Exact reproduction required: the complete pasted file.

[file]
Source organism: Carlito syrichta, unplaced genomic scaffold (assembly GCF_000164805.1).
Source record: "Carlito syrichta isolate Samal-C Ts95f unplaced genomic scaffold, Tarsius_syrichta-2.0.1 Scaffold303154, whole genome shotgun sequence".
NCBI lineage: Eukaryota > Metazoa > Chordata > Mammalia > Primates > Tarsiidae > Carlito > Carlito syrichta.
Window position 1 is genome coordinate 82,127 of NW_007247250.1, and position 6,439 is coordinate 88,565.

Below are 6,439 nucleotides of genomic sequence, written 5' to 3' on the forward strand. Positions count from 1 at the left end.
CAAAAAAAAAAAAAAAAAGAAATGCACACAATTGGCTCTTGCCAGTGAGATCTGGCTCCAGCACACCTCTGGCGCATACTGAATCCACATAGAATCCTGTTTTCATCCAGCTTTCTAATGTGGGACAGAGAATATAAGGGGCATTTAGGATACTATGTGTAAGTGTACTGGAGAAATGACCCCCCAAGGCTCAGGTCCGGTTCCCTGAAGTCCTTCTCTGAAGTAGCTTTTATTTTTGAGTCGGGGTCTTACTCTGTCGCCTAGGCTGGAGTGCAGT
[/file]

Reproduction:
Source organism: Carlito syrichta, unplaced genomic scaffold (assembly GCF_000164805.1).
Source record: "Carlito syrichta isolate Samal-C Ts95f unplaced genomic scaffold, Tarsius_syrichta-2.0.1 Scaffold303154, whole genome shotgun sequence".
NCBI lineage: Eukaryota > Metazoa > Chordata > Mammalia > Primates > Tarsiidae > Carlito > Carlito syrichta.
Window position 1 is genome coordinate 82,127 of NW_007247250.1, and position 6,439 is coordinate 88,565.

Below are 6,439 nucleotides of genomic sequence, written 5' to 3' on the forward strand. Positions count from 1 at the left end.
CAAAAAAAAAAAAAAAAAGAAATGCACACAATTGGCTCTTGCCAGTGAGATCTGGCTCCAGCACACCTCTGGCGCATACTGAATCCACATAGAATCCTGTTTTCATCCAGCTTTCTAATGTGGGACAGAGAATATAAGGGGCATTTAGGATACTATGTGTAAGTGTACTGGAGAAATGACCCCCCAAGGCTCAGGTCCGGTTCCCTGAAGTCCTTCTCTGAAGTAGCTTTTATTTTTGAGTCGGGGTCTTACTCTGTCGCCTAGGCTGGAGTGCAGT